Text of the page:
When Xarelto was first introduced to the market in 2011, it was marketed as being a better and more convenient blood-thinner than Wafarin. Xarelto was approved because it was intended to reduce the risk of patients having blood clots after a surgery, particularly a knee surgery or a hip surgery. Xarelto was also supposed to reduce the risk of patients having a stroke, especially those with non-valvular atrial fibrillation. Xarelto was advertised as being better because it did not come with a requirement of blood monitoring and patients just had to take one dose.
The patients who took Warfarin had to continuously test and monitor their blood. The doctors wanted to ensure the medication was working well.
When patients were prescribed Xarelto, one of the things they were told was that they did not have to undergo any blood monitoring. However, many researchers feel that patients who have taken Xarelto would have greatly benefited from blood monitoring. All of the patients who had excessive bleeding probably would have been notified of those risks before it happened if blood monitoring was a requirement.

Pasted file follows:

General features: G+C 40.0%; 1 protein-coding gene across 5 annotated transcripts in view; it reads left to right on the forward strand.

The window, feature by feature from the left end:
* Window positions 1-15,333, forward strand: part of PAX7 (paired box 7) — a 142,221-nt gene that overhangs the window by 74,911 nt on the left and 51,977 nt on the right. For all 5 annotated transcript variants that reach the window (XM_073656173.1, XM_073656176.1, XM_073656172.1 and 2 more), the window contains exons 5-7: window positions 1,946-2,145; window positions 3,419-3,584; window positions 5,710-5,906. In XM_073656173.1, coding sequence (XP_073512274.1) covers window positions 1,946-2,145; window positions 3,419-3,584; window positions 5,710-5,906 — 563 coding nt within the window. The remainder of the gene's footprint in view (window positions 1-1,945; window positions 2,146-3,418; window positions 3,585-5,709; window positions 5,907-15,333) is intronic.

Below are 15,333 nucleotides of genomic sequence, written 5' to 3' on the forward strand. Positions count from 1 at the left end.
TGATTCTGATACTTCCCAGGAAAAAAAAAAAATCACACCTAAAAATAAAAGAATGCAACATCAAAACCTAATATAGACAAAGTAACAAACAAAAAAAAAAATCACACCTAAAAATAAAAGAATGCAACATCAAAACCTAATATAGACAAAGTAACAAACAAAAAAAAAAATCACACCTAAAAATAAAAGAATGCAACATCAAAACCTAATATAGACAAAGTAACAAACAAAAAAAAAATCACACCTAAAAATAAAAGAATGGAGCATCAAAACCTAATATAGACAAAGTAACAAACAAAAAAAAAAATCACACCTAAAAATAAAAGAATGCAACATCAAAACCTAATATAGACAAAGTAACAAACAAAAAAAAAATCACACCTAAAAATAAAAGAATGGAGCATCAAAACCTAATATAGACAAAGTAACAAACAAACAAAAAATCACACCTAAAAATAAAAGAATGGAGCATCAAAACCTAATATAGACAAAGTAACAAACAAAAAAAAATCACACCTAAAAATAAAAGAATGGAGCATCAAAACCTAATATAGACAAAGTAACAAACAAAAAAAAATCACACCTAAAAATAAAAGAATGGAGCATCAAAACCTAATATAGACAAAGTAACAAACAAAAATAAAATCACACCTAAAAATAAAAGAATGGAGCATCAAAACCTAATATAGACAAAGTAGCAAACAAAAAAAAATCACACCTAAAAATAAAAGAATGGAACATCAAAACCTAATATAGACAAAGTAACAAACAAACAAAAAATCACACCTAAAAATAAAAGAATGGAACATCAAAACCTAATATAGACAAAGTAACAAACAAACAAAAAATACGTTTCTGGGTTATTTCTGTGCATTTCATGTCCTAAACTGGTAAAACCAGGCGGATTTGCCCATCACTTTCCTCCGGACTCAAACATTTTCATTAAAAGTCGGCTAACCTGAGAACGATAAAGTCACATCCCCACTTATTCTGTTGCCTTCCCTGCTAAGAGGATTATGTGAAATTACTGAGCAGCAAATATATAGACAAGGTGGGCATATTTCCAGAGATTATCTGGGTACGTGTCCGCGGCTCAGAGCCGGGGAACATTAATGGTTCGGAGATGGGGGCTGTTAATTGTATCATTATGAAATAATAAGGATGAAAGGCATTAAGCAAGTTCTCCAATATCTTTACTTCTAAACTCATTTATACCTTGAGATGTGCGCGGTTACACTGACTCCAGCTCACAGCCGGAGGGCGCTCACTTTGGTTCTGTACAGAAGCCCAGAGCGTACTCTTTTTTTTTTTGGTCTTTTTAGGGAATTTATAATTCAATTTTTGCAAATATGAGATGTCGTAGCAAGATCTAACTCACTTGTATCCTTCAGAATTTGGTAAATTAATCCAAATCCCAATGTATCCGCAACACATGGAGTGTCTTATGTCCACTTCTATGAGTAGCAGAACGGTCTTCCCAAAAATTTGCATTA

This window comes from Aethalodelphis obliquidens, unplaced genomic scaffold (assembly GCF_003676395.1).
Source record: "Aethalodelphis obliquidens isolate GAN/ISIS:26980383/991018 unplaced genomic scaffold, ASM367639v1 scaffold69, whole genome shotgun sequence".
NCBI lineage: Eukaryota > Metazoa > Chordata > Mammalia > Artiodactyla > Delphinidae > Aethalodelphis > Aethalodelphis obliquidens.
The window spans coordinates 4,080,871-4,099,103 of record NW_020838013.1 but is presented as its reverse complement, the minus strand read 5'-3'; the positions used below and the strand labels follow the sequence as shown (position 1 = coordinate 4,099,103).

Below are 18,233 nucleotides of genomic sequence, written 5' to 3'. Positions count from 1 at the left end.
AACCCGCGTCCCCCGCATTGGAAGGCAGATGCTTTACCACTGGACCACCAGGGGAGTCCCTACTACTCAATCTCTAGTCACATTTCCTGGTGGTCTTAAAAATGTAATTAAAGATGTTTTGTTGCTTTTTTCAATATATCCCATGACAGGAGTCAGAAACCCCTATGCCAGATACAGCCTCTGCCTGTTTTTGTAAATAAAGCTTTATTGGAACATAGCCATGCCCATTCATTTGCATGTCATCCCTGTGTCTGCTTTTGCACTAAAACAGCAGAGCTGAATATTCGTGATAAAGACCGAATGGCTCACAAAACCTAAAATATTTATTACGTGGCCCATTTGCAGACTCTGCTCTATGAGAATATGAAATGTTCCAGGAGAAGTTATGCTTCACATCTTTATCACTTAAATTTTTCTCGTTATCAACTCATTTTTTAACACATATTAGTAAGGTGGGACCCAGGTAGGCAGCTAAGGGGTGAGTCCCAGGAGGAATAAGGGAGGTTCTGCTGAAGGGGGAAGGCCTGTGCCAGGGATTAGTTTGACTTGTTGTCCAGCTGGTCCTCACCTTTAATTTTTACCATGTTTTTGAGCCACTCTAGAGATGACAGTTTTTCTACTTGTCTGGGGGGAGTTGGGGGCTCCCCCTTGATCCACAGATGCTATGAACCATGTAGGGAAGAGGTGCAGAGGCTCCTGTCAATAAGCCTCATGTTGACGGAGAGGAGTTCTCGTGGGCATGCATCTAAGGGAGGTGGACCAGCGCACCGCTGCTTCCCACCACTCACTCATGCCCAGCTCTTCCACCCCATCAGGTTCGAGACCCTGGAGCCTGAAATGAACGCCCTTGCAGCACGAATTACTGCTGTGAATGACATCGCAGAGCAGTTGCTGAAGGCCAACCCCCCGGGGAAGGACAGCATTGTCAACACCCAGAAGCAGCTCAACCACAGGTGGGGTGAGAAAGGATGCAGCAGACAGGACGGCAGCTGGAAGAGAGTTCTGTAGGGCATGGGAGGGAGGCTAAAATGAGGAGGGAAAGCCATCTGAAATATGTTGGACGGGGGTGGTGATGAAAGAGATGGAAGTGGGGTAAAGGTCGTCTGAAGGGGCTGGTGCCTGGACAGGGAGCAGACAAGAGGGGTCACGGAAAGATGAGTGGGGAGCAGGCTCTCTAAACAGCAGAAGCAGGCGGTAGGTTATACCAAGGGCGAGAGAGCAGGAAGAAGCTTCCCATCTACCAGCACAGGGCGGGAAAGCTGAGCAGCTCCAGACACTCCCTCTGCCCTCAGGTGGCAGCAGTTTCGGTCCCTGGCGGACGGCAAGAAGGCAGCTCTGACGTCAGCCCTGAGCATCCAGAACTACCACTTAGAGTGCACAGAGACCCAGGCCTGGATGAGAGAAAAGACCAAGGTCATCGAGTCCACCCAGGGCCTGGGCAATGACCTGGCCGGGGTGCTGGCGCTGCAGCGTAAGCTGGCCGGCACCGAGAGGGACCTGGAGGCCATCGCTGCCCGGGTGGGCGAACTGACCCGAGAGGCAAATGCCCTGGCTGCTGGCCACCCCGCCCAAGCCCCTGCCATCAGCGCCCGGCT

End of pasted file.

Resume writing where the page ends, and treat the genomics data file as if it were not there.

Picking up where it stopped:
Although the newer anticoagulants only require patients to take one dose, this kind of convenience will have an impact on the safety of the patients. Xarelto and all of its “convenient” factors is likely all for advertising and marketing, it does not really market what is best for the people who actually take the drug.
If you or a loved one suffered from severe bleeding after taking Xarelto, please contact the Levensten Law Firm at 215-545-5600 or on our home page, or at www.xareltoinjurylawyer.com to learn how to file a claim for compensation for your injuries.